Why does paper yellow?

I know paper yellows with age, and photographs fade with exposure to sunlight (UV), but why yellow? And not blue, red or just fade in general?

Responses

Like "why is the sky blue?", this is a pretty complex topic! The short answer is that not all papers do, and it depends entirely on what fibers the paper is made of, the processing and purification steps it has gone through, and the additives or residues that are left in it.

Asian-style papers are made from the core of tall grasses (bast fibers) and Western-style papers are made from 100% undyed cotton and linen rags or cast-off fibers from spinning. After being picked or washed clean of impurities, the long fibers that are left are pure cellulose, which is actually colorless, but reflects light opaquely and we see the color white. Newsprint and some other papers are made from ground wood or straw, also cellulose, but which have more non- or hemi-cellulosic compounds by weight, including lignin. Lignin and other non-cellulose compounds are subject to oxidation - and when they pick up extra oxygen it alters their molecular structure (becoming chromophores) in a way that absorbs and reflects wavelengths of light differently - and changing the colors we perceive with our eyes to yellow and brown in visible light. Pure cellulose papers do not oxidize as much as impure ones, but they do tend to become warmer in tone than when first made. This may be because of additives (sizing, fillers or coatings) aging, impurities in the water they were made in, or picking up and adsorbing pollution that affects the color of the cellulose. For more information see this research abstract and the series of articles. For a more general survey of how paper is made, see this great resource from the Robert C. Williams Paper Museum.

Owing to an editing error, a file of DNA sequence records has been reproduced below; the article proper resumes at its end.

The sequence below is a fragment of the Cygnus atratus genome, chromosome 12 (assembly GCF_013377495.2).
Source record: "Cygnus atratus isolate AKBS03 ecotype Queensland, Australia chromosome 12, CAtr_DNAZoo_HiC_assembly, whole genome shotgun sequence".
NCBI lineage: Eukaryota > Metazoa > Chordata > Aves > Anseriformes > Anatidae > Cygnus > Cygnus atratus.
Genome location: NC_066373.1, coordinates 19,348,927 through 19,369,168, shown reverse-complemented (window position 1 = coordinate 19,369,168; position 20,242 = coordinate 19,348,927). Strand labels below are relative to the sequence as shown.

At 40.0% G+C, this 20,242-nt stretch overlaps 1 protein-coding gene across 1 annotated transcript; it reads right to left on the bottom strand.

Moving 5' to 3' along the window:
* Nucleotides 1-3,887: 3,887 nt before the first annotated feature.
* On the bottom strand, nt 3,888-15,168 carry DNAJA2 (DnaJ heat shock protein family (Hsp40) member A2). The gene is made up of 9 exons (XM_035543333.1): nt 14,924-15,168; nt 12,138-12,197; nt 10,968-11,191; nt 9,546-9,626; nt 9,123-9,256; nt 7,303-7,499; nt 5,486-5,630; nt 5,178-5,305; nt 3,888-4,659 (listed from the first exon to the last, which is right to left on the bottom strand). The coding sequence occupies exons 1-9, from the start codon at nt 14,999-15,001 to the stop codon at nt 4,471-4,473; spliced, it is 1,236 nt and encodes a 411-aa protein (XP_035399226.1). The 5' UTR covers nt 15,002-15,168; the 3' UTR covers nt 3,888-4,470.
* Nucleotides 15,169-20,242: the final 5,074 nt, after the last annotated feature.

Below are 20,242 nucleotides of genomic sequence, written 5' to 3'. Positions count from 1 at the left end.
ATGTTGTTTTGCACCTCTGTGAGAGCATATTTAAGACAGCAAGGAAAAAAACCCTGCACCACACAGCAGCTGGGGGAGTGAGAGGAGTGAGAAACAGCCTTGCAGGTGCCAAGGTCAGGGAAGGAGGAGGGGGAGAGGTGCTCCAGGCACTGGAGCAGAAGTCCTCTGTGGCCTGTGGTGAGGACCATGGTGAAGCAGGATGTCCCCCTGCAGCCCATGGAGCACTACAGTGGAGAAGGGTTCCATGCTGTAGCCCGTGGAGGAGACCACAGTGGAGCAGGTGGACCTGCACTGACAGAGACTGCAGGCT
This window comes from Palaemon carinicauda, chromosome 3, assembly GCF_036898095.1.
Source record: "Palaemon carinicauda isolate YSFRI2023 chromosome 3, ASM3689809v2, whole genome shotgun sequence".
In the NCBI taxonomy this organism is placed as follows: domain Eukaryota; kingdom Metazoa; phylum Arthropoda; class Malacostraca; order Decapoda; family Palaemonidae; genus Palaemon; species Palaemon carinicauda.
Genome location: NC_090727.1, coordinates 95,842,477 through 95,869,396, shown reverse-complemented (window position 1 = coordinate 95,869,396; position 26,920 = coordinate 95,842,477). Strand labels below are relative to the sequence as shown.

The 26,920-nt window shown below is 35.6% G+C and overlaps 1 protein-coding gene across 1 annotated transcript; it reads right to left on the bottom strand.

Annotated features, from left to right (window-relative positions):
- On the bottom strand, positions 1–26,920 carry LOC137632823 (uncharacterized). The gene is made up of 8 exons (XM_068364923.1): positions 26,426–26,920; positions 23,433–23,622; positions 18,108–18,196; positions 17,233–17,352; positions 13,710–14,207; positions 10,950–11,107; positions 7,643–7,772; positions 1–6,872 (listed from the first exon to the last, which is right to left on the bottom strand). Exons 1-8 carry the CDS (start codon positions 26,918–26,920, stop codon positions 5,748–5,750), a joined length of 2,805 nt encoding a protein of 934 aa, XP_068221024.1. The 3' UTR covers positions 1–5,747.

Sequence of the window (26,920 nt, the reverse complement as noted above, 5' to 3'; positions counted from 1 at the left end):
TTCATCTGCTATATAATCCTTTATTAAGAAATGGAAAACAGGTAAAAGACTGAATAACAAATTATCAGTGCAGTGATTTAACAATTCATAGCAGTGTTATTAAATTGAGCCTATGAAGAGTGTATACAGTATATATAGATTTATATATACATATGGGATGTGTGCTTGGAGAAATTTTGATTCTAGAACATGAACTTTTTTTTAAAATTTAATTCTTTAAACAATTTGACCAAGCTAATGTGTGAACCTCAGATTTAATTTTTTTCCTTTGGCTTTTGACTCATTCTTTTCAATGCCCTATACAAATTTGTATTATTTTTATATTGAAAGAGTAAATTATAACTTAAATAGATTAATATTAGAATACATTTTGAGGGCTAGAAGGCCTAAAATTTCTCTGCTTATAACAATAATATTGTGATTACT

As for photographs, fading and darkening are two different phenomena, and we could write a topic on this in particular, but many of our colleagues have already done a great job of it. Check out the National Archives' discussion on fading in color photographs and the Image Permanence Institute's types of photograph deterioration.

We can chalk this up, in general, to entropy I guess.

New research has identified a culprit, a specific bond in cellulose itself that is more likely to yellow. Beyond the questions the article raises for naturally aged historic works, this raises philosophical questions for modern contemporary art. How much do we appreciate yellowing as a sign of age? Do we pre-treat every contemporary artwork to prevent yellowing? Will paper manufacturers embed more antioxidants into traditional artists' papers?

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